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The Rog Man

Wheel bolt tightness

19 posts in this topic

I know it is probably on the forum somewhere but the search feature just doesn't work very well.My question is: for those of us who swap our own winter and summer wheels and this winter will be the first time for me. How many foot pounds of torque do we tighten the wheel bolts? :dunno:

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110 Nm, which is about 81 Lb-ft. Both numbers are in the owner's manual, although the Imperial one is buried IIRC.

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as a follow up .. what's the torque sequence then :dunno: clockwise or counter :banghead: okay, okay .. but they should be torqued in two steps though.

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as a follow up .. what's the torque sequence then :dunno: clockwise or counter :banghead: okay, okay .. but they should be torqued in two steps though.

1 2 3 if you are north of the equator, 3 2 1 if you are south of the equator (or is that something about how toilets flush?)MGA good third step is; after the car is back on the ground, and the jack is put away, walk around and retorque all of the wheel nuts one more time, just to make sure you didn't miss any.

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no, its 1,3,2 and south is 3,1,2

Is that for the left side of the car, or the right side?

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The 110 Nm might be right for aluminum wheels, but on my steel rims (originals from Michelin) the torque should be not more than 96 Nm. It's written onto the rim.Cheers,Josef

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The 110 Nm might be right for aluminum wheels, but on my steel rims (originals from Michelin) the torque should be not more than 96 Nm. It's written onto the rim.Cheers,Josef

OK whats that in ENGLISH????

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The 110 Nm might be right for aluminum wheels, but on my steel rims (originals from Michelin) the torque should be not more than 96 Nm. It's written onto the rim.Cheers,Josef

OK whats that in ENGLISH????
70.8 foot pounds on the torque wrench.To change Nm to foot pounds, divide by 1.355818.Retired RCAF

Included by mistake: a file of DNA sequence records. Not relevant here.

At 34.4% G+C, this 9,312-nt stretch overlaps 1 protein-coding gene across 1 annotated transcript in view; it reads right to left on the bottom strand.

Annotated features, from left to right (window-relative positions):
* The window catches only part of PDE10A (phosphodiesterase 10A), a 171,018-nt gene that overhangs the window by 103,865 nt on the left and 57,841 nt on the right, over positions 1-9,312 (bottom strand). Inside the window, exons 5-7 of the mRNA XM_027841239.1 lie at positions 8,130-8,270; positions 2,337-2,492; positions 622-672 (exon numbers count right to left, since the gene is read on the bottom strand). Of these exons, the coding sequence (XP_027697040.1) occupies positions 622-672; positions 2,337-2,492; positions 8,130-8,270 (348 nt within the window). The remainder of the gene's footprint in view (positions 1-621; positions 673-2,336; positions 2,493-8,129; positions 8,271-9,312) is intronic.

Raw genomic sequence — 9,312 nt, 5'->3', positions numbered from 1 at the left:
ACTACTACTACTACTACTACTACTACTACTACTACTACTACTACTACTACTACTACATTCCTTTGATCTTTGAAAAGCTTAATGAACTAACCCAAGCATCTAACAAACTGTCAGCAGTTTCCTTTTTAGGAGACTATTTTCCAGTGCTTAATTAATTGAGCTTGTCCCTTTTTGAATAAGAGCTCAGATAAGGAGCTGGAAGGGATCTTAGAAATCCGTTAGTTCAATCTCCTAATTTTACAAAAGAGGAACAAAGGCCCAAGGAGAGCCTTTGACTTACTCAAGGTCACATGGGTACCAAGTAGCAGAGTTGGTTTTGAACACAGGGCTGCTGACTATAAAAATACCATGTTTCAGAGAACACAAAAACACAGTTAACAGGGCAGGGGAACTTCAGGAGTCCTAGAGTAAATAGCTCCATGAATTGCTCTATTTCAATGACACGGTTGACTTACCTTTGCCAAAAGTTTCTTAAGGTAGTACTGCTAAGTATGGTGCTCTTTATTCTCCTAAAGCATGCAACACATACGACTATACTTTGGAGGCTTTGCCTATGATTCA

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I just went downstairs and checked both front and rear Michelin steel wheels for a statement about wheel bolt torque. I found no reference at all, just strings of numbers and letters. The torque recommended for bolts is that which ensures that the bolt will not loosen spontaneously AND is not high enough to make removal a problem (or, at worst, break it). The wheel is just squeezed between the bolt head and the hub, so the wheel material is relatively unimportant for this discussion. The important factors are the bolt strength and the coarseness of the thread.Use the torque specified in the manual: 110 Nm or 81 Lb-ft.FWIW - I convert Nm to Lb-ft by multiplying Nm by the ratio of 81/110, where 81 is Lb-ft equivalent of 110 Nm (96 * 81 / 110 = 71). I think 71 Lb-ft is unsafe.

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smart65, Maybe the smart engineers think 71 is unsafe also and thats why they call for Nm110 or 80 ftlb.I can also understand why someone who makes the aluminium rim might call for less though. They might be afraid of someone crushing the aluminium and I know some airguns will just about do that. Over tightened wheel nuts on an aluminium rim and a few good pot holes could make for an interesting situation and a sudden sinking feeling IMHO.Retired RCAF

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Retired RCAF: The thing is that the reduced torque was supposed to be specified for the STEEL rims, not the aluminum ones.

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